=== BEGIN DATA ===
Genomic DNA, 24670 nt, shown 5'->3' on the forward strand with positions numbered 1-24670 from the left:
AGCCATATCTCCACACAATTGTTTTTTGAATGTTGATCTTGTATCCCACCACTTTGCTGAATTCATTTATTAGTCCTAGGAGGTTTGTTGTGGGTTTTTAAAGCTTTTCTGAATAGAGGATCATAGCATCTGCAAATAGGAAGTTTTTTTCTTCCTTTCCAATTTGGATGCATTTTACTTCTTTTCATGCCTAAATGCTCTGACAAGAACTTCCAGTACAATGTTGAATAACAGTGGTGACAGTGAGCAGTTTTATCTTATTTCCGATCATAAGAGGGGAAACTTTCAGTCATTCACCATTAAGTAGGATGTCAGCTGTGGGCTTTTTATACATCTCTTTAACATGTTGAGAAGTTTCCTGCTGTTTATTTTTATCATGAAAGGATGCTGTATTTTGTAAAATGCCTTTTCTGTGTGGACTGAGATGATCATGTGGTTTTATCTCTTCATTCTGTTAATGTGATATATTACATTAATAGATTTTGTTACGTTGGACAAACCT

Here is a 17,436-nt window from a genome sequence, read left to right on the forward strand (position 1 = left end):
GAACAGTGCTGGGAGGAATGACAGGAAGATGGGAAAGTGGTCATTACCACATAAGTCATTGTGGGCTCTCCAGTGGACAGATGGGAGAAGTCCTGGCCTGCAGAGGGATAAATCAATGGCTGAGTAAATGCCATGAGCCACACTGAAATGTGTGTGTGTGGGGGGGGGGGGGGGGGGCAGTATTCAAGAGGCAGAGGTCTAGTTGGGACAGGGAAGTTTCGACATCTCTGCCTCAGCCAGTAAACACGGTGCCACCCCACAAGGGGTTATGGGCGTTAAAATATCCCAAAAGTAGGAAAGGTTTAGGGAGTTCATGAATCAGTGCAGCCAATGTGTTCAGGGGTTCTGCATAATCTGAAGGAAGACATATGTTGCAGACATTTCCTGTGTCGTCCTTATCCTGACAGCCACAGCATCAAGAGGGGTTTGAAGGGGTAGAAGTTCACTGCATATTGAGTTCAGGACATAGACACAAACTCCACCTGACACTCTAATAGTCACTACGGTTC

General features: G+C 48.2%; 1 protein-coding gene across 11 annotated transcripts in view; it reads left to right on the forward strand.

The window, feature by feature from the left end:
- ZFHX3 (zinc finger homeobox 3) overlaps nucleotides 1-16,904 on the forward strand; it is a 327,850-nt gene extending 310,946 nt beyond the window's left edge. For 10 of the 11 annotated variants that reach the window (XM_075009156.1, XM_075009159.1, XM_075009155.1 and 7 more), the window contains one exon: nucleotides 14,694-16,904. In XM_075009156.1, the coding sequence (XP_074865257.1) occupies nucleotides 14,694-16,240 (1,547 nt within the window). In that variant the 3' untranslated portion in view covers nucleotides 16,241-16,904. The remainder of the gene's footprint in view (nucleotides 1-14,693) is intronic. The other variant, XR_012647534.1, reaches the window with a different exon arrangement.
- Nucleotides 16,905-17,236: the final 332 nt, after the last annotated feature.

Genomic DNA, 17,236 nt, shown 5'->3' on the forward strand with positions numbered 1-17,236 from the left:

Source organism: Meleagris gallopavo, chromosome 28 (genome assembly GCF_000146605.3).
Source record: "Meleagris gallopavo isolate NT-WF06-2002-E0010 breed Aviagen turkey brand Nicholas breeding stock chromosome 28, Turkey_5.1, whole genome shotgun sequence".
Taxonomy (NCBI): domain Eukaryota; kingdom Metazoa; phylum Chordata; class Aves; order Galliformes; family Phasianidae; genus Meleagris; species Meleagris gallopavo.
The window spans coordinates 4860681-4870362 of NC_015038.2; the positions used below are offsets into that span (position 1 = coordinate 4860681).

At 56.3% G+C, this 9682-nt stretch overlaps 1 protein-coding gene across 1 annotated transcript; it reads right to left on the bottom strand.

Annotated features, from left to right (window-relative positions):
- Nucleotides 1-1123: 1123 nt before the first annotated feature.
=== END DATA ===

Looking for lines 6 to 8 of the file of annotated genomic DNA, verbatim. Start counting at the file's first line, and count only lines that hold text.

The window, feature by feature from the left end:
- ZFHX3 (zinc finger homeobox 3) overlaps nucleotides 1-16,904 on the forward strand; it is a 327,850-nt gene extending 310,946 nt beyond the window's left edge. For 10 of the 11 annotated variants that reach the window (XM_075009156.1, XM_075009159.1, XM_075009155.1 and 7 more), the window contains one exon: nucleotides 14,694-16,904. In XM_075009156.1, the coding sequence (XP_074865257.1) occupies nucleotides 14,694-16,240 (1,547 nt within the window). In that variant the 3' untranslated portion in view covers nucleotides 16,241-16,904. The remainder of the gene's footprint in view (nucleotides 1-14,693) is intronic. The other variant, XR_012647534.1, reaches the window with a different exon arrangement.
- Nucleotides 16,905-17,236: the final 332 nt, after the last annotated feature.